For his own chemistry achievements, Pannell recently became part of the 2016 class of American Chemical Society (ACS) Fellows, which includes 57 national and international scientists who have demonstrated outstanding accomplishments in chemistry and made important contributions to ACS, the world’s largest scientific society.
Pannell’s work on silicon and silicon metal systems has been recognized internationally. He has been active within ACS and has published several works to solidify his research reputation. He continues to organize regional meetings for ACS in El Paso.
Pannell also serves as vice president of the Texas Academy of Science. He said he plans to play an active role in the academy over the next few years to try to increase its visibility and increase the number of people who are involved in the academy, including students and faculty, as well as use his position to give El Paso a voice in the academy.
Pannell also is part of the Welch Foundation, a large private funding source for basic chemical research. According to Jorge Gardea-Torresdey, Ph.D., the chair of chemistry at UTEP, Pannell has been one of the most active members in Texas, keeping a grant with the foundation for 42 years.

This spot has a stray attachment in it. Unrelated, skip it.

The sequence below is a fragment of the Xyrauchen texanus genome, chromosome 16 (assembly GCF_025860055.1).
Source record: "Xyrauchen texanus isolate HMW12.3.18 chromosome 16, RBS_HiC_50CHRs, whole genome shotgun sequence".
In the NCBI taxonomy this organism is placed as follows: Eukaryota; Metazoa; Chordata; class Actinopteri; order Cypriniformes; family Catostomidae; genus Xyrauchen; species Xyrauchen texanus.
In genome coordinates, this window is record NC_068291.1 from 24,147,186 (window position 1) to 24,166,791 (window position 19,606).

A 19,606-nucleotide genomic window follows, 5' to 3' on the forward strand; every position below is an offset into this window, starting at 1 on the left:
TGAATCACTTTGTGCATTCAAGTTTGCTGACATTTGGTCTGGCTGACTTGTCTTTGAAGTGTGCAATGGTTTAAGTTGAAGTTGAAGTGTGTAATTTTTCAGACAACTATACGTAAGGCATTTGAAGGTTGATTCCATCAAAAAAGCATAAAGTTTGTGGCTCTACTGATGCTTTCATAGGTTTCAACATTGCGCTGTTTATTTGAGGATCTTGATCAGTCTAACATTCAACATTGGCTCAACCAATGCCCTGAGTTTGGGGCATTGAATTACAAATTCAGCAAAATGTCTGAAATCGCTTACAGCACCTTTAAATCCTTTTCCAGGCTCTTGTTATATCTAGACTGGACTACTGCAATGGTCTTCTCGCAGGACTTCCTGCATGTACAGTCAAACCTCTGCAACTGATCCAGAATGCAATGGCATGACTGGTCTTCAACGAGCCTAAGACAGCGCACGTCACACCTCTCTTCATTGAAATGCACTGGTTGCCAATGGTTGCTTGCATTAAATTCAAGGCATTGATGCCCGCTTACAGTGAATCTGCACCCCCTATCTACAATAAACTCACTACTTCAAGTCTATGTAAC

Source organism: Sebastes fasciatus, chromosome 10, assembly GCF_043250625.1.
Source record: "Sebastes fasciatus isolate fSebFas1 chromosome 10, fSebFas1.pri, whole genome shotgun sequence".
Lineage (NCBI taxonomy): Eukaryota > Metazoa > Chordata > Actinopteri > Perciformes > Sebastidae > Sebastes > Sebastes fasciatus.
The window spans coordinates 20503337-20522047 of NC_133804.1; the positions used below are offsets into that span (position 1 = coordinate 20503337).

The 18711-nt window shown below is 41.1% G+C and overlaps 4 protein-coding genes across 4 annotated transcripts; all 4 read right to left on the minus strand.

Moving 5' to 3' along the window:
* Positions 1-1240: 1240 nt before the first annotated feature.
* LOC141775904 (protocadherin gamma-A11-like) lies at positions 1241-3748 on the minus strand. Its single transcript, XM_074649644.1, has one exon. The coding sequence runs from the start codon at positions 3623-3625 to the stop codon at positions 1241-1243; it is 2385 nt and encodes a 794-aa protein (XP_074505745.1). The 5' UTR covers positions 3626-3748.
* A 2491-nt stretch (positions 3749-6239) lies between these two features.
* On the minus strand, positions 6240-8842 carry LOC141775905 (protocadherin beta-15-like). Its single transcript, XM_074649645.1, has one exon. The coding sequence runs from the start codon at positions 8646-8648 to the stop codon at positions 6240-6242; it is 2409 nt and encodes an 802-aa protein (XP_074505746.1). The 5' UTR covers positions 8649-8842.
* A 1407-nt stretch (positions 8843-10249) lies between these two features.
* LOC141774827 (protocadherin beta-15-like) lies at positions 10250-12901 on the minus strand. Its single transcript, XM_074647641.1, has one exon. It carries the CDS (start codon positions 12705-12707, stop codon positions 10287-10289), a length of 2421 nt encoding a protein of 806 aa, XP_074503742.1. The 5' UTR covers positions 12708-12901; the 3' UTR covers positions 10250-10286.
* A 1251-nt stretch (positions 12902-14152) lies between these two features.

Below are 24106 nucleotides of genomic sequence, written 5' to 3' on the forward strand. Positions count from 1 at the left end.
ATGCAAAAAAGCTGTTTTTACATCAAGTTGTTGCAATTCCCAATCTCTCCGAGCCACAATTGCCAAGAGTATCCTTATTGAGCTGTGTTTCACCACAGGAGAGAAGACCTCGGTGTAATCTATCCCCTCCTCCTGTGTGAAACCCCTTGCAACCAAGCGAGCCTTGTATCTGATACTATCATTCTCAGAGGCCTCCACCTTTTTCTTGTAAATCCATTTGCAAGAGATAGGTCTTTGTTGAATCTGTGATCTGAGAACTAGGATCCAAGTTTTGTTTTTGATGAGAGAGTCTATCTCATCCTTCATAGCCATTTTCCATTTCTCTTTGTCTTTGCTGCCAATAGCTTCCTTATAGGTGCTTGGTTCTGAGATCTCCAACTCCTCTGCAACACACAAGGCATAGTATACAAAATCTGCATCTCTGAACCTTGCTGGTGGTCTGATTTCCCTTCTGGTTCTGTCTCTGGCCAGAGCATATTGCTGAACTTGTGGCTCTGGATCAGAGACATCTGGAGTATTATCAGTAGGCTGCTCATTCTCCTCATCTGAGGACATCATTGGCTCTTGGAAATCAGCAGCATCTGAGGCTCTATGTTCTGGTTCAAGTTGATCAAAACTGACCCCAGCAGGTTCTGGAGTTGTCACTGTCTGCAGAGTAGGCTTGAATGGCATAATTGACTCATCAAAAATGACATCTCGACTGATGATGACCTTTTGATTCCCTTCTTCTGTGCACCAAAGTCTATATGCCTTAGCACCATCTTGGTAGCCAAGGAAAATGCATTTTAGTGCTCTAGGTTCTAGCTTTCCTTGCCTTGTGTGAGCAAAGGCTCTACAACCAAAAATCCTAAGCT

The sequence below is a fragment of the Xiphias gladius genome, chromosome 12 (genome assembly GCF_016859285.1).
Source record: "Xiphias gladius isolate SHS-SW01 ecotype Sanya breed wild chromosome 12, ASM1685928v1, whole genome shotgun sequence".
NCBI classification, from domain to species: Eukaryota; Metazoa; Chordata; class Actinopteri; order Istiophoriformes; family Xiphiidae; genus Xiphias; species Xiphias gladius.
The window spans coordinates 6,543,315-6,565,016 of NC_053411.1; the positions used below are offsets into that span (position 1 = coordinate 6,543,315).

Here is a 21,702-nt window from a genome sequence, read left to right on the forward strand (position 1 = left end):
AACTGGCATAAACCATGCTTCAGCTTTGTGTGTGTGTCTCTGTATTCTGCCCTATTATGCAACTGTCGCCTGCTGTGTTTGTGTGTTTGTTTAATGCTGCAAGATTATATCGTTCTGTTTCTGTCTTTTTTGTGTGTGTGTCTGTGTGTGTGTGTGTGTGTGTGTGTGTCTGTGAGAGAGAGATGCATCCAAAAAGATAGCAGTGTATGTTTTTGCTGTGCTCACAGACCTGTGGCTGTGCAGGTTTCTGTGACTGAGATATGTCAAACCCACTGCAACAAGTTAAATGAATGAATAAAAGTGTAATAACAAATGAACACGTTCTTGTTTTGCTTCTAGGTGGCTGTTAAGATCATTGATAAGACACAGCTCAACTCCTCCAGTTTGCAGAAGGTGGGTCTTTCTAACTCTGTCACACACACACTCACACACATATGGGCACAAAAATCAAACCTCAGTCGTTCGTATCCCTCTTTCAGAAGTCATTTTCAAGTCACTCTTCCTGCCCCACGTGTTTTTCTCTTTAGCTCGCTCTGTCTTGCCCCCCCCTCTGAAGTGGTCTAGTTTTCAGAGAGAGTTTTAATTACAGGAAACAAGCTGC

“Usually people who have successes move from place to place,” Gardea-Torresdey said. “Dr. Pannell has stayed here in El Paso, which speaks highly of him and the work he does for this community.”
After nearly 46 years, Pannell has seen many changes at the University. One of the most significant is its transformation from a “low-key institution” into what he considers a Tier One university.
“This is a regular Tier One university as far as I’m concerned, and I’ve given talks at universities all around the world and in North America,” Pannell said. “We’re up there; we’re doing fine.”
He explained that the biggest changes are those of expectation on the part of everybody. He remembers arriving at UTEP and seeing a smaller student body compared to the now nearly 24,000 students who make up the University. He also spoke about the physical growth of the University and the Department of Chemistry.
“This institution and what goes on here is a model for the country,” he said. “We’ve come a long way in the 40-odd years I’ve been here, from a strictly more or less undergraduate institution to essentially a Tier One institution, and that’s a short period of time to do this.”
Pannell has no plans to stop doing what he’s doing in the near future. He will continue to broadcast “Science Studio,” as well as teach at the University as long as he can.
“Coming to the end of a career, there’s a feeling that there’s a responsibility to give back,” he said. “I’m lucky I’ve done research since my second year here and we’ve had groups that have studied abroad and gone all over the world … it’s not just a select, small group of people and that’s exciting. So everybody now, in the College of Science, engineering and all around, realize that they are a part of this special research. That wasn’t true when I came, but it is now.”
To listen to Pannell’s radio show, as well as hear previous broadcasts, visit http://ktep.org/programs/science-studio.